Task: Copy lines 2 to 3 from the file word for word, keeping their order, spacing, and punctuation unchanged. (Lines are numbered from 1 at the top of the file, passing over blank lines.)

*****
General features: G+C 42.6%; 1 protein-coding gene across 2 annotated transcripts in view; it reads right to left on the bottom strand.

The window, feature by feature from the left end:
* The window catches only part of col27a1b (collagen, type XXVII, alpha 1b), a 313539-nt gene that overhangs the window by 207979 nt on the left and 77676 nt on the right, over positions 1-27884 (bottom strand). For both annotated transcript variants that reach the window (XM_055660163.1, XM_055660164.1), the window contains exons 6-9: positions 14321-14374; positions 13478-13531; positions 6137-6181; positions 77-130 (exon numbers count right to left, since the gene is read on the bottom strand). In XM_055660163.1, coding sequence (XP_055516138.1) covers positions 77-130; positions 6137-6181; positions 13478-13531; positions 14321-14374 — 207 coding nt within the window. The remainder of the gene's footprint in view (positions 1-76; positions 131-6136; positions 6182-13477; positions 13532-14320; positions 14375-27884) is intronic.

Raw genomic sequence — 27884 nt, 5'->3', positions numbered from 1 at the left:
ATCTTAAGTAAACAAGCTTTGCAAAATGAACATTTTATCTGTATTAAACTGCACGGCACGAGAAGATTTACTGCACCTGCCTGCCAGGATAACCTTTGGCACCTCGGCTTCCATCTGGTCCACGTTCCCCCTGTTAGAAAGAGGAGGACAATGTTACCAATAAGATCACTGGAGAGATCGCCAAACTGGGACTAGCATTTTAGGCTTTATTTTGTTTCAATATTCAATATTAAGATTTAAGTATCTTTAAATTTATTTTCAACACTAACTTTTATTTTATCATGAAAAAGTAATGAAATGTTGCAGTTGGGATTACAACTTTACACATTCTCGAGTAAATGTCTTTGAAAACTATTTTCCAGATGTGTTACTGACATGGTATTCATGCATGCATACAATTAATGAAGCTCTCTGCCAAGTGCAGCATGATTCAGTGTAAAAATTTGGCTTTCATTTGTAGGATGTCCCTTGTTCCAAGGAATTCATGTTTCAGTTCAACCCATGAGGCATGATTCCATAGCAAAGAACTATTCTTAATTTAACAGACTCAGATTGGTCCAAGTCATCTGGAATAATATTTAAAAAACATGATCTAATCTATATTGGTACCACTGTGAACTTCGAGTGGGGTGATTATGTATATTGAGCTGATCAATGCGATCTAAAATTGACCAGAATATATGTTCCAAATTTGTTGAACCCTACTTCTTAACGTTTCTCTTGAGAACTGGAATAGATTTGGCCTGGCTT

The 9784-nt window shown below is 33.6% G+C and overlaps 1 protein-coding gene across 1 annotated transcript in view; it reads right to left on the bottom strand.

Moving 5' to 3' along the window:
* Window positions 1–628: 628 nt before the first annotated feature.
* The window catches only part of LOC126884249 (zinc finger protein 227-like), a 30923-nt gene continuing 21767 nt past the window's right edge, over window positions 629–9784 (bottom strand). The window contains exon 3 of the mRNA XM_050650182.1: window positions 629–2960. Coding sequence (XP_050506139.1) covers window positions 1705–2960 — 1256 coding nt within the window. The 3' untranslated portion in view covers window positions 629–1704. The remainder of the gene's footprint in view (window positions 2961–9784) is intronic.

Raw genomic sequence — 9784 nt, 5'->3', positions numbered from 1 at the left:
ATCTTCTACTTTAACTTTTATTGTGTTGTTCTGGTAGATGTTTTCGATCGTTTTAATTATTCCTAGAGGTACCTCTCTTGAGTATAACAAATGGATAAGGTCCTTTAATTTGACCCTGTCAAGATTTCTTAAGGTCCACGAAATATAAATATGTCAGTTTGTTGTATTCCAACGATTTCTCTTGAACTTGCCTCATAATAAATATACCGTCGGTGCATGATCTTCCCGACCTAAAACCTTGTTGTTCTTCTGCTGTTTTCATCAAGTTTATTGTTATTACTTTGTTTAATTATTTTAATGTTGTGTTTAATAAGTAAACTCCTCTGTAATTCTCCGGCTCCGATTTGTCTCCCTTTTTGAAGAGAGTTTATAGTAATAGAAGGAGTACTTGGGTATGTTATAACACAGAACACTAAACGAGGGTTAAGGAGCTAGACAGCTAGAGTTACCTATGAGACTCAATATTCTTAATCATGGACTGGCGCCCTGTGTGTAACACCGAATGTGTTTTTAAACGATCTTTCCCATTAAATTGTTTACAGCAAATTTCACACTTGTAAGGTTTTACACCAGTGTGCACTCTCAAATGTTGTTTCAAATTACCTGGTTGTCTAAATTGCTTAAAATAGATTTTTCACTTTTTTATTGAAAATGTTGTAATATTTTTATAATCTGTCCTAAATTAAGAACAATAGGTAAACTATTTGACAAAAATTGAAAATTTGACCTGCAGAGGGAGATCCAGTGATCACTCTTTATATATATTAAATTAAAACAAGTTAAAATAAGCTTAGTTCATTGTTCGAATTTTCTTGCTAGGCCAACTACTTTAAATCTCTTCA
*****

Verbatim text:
The window, feature by feature from the left end:
* The window catches only part of col27a1b (collagen, type XXVII, alpha 1b), a 313539-nt gene that overhangs the window by 207979 nt on the left and 77676 nt on the right, over positions 1-27884 (bottom strand). For both annotated transcript variants that reach the window (XM_055660163.1, XM_055660164.1), the window contains exons 6-9: positions 14321-14374; positions 13478-13531; positions 6137-6181; positions 77-130 (exon numbers count right to left, since the gene is read on the bottom strand). In XM_055660163.1, coding sequence (XP_055516138.1) covers positions 77-130; positions 6137-6181; positions 13478-13531; positions 14321-14374 — 207 coding nt within the window. The remainder of the gene's footprint in view (positions 1-76; positions 131-6136; positions 6182-13477; positions 13532-14320; positions 14375-27884) is intronic.